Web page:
• 16. COUNTER-IED STRATEGIC PLAN 2012–2016JOINT IED DEFEAT ORGANIZATION | 11• Objective 2.3: Innovate and improve informationtechnology infrastructure and analytical methods toenhance global collaboration in fully established or aus-tere environments.• Objective 2.4: Build partnerships to enable globalthreat information sharing, analysis, and collaborationto leverage and focus a whole-of-government effort.• Objective 2.5: Maintain a global knowledge base ofcurrent and future IED threats to provide solutions tocounter friendly vulnerabilities.• Objective 2.6: Provide sensitive activities supportto enable Combatant Commanders’ and, as autho-rized, other federal agencies’ counter-threat networkoperations.Goal 3: Rapidly seek, develop, and acquire C-IED solutionsto fulfill validated requirements that ensure a CombatantCommander’s ability to effectively attack complex IED produc-tion and support networks; detect and neutralize IEDs; andemploy a trained force capable of addressing the IED threat.• Objective 3.1: Develop, procure, implement, evaluateand deploy C-IED solutions to enable offensive opera-tions against networks; ensure freedom of maneuver andeffective operations for commanders; and enable deploy-ing forces to mitigate the impact of IED employment.• Objective 3.2: Aggressively seek innovative C-IEDsolutions requiring research and technology matura-tion and prioritize within DoD to advance capabilitiesrequired for the future.• Objective 3.3: Conduct continuous evaluation ofC-IED capabilities based on identified requirements,goals, and objectives to determine effectiveness.• Objective 3.4: Underwrite risk by understanding thefuture threat, rapidly applying resources, and synchro-nizing DoD efforts.• Objective 3.5: Provide effective management and over-sight of JIEDDO contracts.Goal 4: Lead DoD C-IED training and training capabilitydevelopment that support the Joint Staff’s, the Services’, andCombatant Commanders’ efforts to prepare joint forces to suc-cessfully attack the network and defeat the device in contempo-rary and future operating environments.• Objective 4.1: Develop and execute a synchronizedC-IED training plan supporting Joint Staff, Service,Combatant Command, and, as directed, partner nationand interagency C-IED training requirements.• Objective 4.2: Develop C-IED training programs andcapabilities, and transition those that are enduring tothe Services.• Objective 4.3: Collect and incorporate C-IED afteraction reviews, lessons learned, and TTPs into C-IEDtraining.Goal 5: Build a joint, interagency, intergovernmental, andinternational C-IED community of action through collabora-tive planning, information sharing, and cooperative capabil-ity development for discrete IED problem sets (e.g., homemadeexplosives, domestic threat, partner C-IED capabilitydevelopment).• Objective 5.1: Assist Combatant Commanders todevelop international and interagency partner C-IEDcapability and capacity building to mitigate the effectsof IEDs.• Objective 5.2: Seek opportunities to expand the role ofinternational and interagency partners to synchronizeC-IED capabilities and to share information, intelli-gence, and technology.• Objective 5.3: As authorized, assist the C-IED effortsof other federal agencies — as part of the whole-of-government approach — to provide for defense sup-port of civil authorities and to support interagencyorganizations when directed, to augment and enhanceC-IED capabilities to protect U.S. citizens and nationalinfrastructure.GOALS AND OBJECTIVES ENABLE US TO TRANSFORM STRATEGIC GUIDANCEINTO SPECIFIC, EFFECTIVE, AND MEASURABLE ACTIONS.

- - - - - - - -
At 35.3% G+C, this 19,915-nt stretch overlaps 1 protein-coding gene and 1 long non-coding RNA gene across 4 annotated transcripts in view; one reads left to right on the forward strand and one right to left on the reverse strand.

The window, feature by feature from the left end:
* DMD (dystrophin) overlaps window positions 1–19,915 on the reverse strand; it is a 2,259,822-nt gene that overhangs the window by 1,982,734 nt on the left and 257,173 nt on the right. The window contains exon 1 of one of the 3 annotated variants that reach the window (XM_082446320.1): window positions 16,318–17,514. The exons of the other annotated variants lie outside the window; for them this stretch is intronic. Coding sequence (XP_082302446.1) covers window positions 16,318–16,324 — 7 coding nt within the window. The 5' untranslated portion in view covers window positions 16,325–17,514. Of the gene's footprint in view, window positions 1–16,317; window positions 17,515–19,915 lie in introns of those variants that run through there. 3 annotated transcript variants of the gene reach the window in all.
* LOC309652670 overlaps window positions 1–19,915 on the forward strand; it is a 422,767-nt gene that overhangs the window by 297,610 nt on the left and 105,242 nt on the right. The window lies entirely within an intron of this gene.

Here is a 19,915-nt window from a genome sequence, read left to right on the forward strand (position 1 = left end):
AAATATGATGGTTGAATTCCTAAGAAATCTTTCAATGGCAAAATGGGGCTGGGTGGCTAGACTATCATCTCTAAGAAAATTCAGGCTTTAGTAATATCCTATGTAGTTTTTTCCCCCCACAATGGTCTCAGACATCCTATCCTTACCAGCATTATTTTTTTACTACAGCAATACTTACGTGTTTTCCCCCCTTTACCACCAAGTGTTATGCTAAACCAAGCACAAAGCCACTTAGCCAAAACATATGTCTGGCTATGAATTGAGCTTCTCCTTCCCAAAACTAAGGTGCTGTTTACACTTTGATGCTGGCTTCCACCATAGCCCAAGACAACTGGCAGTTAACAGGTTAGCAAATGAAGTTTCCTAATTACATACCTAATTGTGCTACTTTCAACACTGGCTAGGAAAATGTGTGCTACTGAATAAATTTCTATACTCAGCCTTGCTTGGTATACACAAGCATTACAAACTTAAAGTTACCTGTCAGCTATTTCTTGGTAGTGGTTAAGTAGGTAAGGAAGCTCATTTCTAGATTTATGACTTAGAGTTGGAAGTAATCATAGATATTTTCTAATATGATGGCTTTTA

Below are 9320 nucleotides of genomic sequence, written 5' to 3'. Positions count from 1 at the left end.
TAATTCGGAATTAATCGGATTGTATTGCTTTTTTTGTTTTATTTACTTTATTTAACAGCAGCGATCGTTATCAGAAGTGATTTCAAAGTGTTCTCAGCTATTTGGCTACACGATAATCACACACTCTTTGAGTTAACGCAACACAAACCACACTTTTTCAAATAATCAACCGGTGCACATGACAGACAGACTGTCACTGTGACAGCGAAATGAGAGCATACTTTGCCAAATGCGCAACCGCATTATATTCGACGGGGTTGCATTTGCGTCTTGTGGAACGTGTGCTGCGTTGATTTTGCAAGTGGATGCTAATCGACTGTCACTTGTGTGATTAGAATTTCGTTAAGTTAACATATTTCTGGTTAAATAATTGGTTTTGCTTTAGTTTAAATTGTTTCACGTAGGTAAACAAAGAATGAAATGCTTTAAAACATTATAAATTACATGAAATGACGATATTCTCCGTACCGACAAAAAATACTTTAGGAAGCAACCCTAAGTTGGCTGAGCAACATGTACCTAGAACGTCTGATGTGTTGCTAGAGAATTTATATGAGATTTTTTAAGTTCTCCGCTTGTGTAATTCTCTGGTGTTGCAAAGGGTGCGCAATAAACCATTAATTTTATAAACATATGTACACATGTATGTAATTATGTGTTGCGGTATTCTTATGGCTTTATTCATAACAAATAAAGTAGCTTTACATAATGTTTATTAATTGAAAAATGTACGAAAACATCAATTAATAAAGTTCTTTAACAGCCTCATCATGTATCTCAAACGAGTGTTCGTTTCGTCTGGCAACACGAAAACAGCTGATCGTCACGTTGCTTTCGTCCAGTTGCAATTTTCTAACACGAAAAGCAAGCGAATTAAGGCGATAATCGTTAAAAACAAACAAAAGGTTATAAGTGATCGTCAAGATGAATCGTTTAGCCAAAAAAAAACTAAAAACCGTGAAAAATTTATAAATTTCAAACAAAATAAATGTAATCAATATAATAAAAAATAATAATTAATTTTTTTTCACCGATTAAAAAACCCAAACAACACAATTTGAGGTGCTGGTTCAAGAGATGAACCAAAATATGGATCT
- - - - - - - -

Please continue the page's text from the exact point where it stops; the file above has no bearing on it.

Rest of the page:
• 17. COUNTER-IED STRATEGIC PLAN 2012–201612 | JOINT IED DEFEAT ORGANIZATIONFuture C-IED Research andDevelopment RequirementsHarnessing the innovative potential of the RD communityto meet a dynamic, complex, and adaptive threat is especiallyimportant. DoD will “cast a net into the future” to acceler-ate the most promising C-IED solutions to combat the ever-evolving threat. We can find capability gaps by consideringCombatant Commanders’ requirements over time, extrapo-lating the technical and tactical threat trends, and conduct-ing a comparative analysis of the most fruitful possibilitiesgiven existing systems and promising new technologies. DoDwill close these future capability gaps by engaging the pub-lic and private RD sectors to refinecapabilities and develop new systems,technologies, and tactics.These sectors consist of awide variety of organizations andrepresent the Services, government agencies, commercialfirms, the defense industry, research laboratories, and aca-demia. These multifaceted entities can be selectively engagedto address issues across the IED spectrum. An effective DoDC-IED RD strategy can play to each of their strengthsand develop a true synergy across the community of interest.The elements of this strategy will include research funding,collaborative development, policy direction, developmentalcontracts, information sharing, and venture capital invest-ment. The end result of these efforts is the first, but mostimportant, step in future capabilities development to com-bat an adaptive threat — understanding the most promis-ing short-, medium-, and long-term opportunities for RDinvestments. The goal is to promote an informed and agileresearch and acquisitions processthat stays ahead of the threatand develops timely and effectiveC-IED solutions to safeguardour troops, our citizenry, andour international partners.FUTURE RD CAPABILITY GAPS 2012• Pre-detonation• Counter-threat Network• Detection• Counter-device• Homemade Explosives• Information Integration and Fusion• Weapons Technical IntelligenceU.S. Army Spc. John “Rocky” Montoya scanshis sector while on a combat patrol to sweepfor roadside bomb triggermen in the Alingardistrict in Afghanistan’s Laghman province.Montoya is a M2 gunner assigned to theLaghman Provincial Reconstruction Team.(Photo by Staff Sgt. Ryan Crane)12 | JOINT IED DEFEAT ORGANIZATION